Airfield describes plans to build 22m weather radar next to its runway as 'completely nuts'
PUBLISHED: 16:28 04 July 2019 | UPDATED: 16:28 04 July 2019
The manager at a Norfolk airfield has described proposals to build a 22m weather radar yards from its runway as "completely nuts".
Last month the Met Office unveiled proposals to build the tower at the Anglian Water site on Abbey Road, Old Buckenham.
The structure would stand 22 metres tall with a five-metre diameter and feature a cabin at its base to house transmitter and communications equipment.
It said the radar would improve forecasting in the county by gathering vital data about flooding, which would lead to more accurate flood warnings.
But Old Buckenham Airfield, which is less than 20ft away from the proposed site, said the radar would penetrate the protected area around its main runway.
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Matt Wilkins, the aerodrome manager at Old Buckenham Airfield, said the Met Office would be in breach of an Air Navigation Order by the Civil Aviation Authority, which regulates the Second World War airfield.
He added: "Putting the radar in this location would be completely nuts, it's a very strange place to choose. We are not a small airfield and all you have to do is look at an aerodrome map to see that. It is a flat out breach of the Air Navigation Order and we will object on the basis of that statute."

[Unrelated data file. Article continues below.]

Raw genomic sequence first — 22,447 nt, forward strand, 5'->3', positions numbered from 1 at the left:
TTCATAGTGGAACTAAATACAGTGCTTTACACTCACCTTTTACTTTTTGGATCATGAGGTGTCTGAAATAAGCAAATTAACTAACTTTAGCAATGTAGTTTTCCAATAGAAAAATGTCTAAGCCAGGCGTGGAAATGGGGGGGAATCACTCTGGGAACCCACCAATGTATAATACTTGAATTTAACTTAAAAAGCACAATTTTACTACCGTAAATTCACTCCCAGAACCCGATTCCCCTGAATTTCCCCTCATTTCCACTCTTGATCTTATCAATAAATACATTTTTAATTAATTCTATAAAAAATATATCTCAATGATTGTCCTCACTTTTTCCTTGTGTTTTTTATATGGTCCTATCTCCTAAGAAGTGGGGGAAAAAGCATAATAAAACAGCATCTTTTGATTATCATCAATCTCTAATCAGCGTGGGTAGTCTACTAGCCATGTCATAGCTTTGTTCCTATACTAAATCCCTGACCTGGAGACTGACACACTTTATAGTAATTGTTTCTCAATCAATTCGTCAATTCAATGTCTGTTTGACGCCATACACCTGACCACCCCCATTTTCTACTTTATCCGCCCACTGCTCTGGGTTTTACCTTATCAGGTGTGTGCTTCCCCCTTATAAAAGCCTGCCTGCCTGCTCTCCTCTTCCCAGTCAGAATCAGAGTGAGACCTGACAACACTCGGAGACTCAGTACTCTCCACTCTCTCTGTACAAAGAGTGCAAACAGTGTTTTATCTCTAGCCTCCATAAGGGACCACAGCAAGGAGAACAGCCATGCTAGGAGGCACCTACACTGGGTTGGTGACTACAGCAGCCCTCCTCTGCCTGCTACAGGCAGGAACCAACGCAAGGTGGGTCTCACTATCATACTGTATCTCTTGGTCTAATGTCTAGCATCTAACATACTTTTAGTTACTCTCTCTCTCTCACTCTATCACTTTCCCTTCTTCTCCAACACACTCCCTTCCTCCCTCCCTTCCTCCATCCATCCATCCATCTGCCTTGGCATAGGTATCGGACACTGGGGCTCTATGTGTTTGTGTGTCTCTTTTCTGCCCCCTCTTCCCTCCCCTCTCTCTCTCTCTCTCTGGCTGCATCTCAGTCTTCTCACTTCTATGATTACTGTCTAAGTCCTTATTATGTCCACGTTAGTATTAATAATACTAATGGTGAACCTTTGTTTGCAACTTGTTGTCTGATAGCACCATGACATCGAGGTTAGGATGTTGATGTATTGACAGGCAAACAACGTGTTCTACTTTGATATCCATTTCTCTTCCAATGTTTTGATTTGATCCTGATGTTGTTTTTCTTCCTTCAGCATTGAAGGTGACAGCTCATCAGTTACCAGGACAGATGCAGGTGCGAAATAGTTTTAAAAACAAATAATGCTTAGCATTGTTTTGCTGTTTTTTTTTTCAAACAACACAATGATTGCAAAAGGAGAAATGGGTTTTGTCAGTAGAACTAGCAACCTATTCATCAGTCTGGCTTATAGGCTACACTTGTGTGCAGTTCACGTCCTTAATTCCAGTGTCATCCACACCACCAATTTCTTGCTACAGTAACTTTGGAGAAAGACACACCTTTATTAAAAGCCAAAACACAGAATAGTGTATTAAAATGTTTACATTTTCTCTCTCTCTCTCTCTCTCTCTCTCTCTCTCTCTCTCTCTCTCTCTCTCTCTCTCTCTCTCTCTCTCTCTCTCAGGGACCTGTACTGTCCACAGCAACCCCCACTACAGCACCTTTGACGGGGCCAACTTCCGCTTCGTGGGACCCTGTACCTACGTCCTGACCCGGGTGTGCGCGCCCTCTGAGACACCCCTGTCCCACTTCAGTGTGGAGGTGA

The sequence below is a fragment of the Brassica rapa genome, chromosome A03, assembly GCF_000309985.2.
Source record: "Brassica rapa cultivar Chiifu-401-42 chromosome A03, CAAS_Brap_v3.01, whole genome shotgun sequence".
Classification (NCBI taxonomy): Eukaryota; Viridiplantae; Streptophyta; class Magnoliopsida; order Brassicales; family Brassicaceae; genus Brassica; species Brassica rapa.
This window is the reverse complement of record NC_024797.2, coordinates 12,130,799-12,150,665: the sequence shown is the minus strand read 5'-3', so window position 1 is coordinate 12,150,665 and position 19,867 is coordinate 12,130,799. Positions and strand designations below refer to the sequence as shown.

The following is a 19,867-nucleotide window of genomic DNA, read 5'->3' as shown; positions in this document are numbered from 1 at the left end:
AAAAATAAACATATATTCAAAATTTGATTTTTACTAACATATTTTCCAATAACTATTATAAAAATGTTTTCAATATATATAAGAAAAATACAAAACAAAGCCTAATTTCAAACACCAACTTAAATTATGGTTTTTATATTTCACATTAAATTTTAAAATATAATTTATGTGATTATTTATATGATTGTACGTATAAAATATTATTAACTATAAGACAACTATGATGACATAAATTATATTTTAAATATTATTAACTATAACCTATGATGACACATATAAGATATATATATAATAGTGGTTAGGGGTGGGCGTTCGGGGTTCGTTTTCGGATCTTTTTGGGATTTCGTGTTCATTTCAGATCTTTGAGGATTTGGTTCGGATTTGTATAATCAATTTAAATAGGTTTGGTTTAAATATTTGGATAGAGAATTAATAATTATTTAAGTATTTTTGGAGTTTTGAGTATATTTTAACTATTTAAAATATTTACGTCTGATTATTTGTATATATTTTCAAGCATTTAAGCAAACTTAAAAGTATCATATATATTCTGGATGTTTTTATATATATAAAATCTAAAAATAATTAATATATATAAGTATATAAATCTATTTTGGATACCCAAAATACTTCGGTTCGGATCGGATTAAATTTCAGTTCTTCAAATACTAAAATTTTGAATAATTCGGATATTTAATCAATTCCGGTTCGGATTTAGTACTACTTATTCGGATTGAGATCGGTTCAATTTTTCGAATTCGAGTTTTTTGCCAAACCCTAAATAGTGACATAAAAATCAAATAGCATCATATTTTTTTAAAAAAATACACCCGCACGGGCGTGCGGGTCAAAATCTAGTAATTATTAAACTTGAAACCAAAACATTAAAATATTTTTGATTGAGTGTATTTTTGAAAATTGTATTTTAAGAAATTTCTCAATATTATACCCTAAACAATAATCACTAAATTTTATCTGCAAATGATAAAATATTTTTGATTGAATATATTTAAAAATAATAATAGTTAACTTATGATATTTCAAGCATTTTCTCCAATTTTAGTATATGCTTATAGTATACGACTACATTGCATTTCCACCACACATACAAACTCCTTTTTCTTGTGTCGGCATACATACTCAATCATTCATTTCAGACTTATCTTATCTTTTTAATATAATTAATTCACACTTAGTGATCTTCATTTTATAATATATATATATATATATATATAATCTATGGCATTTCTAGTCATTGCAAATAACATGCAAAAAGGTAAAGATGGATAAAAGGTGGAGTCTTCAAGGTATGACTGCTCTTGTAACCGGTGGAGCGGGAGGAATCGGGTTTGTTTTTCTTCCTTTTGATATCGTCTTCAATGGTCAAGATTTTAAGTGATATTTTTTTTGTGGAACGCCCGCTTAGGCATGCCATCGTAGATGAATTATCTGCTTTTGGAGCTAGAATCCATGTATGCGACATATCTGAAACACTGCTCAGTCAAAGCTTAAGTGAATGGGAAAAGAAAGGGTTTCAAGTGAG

Mr Wilkins said as it was currently proposed, the radar would infringe on the flight path of planes using its runway and that even surrounding trees and vegetation had to be managed in accordance to the gradient.
The Met Office said the plans were still in the early stages and that the consultation period was designed to identify potential issues in the local community.
It added that it had received a "minimal number" of objections at a public meeting held at Old Buckenham Village Hall on June 28, at which villagers were invited to examine plans and ask the project team questions.
A spokesman added: "A 2 year long, thorough investigation of possible sites across the region was carried out which considered the benefits, likely costs, impact on the local environment and community and associated risks for each location. This site was the only one of the potential sites that would provide 1km resolution coverage over the whole of Norfolk, right up to the coast line. It also offered the most cost-effective option for the UK taxpayer."